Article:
Koki Mitani's THE MAGIC HOUR Opens Strong
I've said in these pages before now how incredibly baffled I am that nobody outside of Japan seems to much care about the films of Koki Mitani. The hugely talented writer-director puts out some of the smartest, most distinctive comedies in the world, tapping into a strange fusion of Golden Age Hollywood and more typically Japanese influences. His script for University of Laughs was pure gold, as was his directorial effort The Uchouten Hotel (also known as Suite Dreams) but despite financial success at home and praise from those few who see his films outside of Japan he remains woefully absent from the major festival circuit and his films are generally unavailable outside of Japan. Seriously, people, the guy's really really good - somebody bring his films into the English speaking world.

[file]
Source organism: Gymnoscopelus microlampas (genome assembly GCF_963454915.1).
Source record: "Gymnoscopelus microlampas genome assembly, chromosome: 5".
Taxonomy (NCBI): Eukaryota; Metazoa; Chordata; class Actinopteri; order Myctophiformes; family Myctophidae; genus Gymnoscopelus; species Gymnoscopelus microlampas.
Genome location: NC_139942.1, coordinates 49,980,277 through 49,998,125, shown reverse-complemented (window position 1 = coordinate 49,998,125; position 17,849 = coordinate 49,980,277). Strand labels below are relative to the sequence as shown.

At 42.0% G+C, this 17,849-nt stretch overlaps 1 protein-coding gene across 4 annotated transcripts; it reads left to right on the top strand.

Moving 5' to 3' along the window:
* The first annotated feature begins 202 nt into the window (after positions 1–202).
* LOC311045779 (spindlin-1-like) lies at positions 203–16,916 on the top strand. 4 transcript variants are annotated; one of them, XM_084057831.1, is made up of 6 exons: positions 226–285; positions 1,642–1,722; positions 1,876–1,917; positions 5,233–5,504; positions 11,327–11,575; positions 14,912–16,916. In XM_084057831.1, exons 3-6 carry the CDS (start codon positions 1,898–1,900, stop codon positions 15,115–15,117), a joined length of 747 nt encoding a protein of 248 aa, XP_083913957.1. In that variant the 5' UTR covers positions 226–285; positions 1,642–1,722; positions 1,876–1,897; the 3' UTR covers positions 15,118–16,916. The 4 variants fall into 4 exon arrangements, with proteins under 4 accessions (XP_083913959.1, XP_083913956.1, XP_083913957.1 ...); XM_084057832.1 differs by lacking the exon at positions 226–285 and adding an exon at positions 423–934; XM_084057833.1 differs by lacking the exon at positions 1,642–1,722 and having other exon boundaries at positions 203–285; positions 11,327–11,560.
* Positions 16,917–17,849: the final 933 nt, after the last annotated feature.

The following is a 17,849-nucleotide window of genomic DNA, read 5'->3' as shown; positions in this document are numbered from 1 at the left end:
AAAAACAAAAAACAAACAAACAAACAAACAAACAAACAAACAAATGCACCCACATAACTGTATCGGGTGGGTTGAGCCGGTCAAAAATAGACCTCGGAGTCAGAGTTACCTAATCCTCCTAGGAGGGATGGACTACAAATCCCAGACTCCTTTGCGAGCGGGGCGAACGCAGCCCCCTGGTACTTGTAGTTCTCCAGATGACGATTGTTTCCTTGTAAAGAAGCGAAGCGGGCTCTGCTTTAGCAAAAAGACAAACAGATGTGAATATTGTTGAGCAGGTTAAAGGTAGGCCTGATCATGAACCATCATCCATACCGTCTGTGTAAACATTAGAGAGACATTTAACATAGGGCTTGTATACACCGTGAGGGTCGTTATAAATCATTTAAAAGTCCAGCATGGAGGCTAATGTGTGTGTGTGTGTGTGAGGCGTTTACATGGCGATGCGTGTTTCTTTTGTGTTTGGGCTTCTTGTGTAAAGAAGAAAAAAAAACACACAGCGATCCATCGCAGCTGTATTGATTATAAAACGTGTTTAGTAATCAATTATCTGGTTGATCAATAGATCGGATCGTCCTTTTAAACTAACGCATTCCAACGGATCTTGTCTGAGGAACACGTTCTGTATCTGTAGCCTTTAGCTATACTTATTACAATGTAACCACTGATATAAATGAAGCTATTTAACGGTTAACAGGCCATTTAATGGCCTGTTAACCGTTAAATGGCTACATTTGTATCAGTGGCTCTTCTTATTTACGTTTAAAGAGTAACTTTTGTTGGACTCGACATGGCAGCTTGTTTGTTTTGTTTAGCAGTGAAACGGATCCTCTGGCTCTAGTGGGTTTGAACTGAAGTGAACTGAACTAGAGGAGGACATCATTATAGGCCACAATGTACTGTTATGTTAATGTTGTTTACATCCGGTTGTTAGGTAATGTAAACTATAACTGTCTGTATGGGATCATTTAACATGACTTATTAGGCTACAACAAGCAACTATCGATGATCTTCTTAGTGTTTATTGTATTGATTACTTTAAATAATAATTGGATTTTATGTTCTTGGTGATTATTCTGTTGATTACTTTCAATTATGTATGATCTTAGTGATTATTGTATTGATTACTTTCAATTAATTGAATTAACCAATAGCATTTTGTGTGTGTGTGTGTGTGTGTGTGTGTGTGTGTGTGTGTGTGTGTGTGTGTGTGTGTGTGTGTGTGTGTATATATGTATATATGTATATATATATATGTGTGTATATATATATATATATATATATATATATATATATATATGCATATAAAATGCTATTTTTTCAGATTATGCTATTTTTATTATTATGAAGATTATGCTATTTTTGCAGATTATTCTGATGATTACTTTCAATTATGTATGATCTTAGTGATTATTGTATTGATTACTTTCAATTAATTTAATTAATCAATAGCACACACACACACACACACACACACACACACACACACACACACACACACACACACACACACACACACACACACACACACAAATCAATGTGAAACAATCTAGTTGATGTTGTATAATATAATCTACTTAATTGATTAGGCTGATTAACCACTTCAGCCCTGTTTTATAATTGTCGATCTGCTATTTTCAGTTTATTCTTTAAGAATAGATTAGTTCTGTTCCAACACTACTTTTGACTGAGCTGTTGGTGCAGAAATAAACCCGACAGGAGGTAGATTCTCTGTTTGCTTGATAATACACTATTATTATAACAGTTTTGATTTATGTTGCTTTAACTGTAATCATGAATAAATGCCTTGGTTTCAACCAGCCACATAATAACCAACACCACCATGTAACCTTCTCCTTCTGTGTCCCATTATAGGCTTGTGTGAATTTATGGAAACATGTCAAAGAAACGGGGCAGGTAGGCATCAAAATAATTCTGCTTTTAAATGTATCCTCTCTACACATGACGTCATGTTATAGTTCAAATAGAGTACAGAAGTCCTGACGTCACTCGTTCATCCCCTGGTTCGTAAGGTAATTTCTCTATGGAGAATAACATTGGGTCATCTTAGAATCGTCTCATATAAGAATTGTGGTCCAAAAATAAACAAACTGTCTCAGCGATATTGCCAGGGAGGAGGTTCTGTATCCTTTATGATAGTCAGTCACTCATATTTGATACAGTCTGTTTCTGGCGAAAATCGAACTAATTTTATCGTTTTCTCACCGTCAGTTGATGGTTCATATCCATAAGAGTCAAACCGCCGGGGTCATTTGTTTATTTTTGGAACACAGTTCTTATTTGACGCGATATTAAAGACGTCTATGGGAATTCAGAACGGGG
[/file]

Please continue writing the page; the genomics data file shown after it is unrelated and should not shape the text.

Anyway ... Mitani has a new film, a gangster comedy titled The Magic Hour. I had the chance to sit in on a private screening of this in Cannes and came away more convinced than ever of Mitani's unique talents. A comedy of errors revolving around a low level yakuza who hires a two bit actor to impersonate a hitman for his boss, it is a sharp, clever bit of film making loaded with a careful eye to detail and a surprising sense of play - a movie for people who love the movies, which Mitani clearly does. And while the west may very well end up missing out on this one the people of Japan clearly are not, the film pulling in just a shade under five million dollars on only 379 screens on its opening weekend in Japan.
I don't normally talk a lot about box office here. I don't believe that financial success necessarily equates to quality. But in this case it does. IF you have the opportunity to check it out, don't let The Magic Hour pass you by.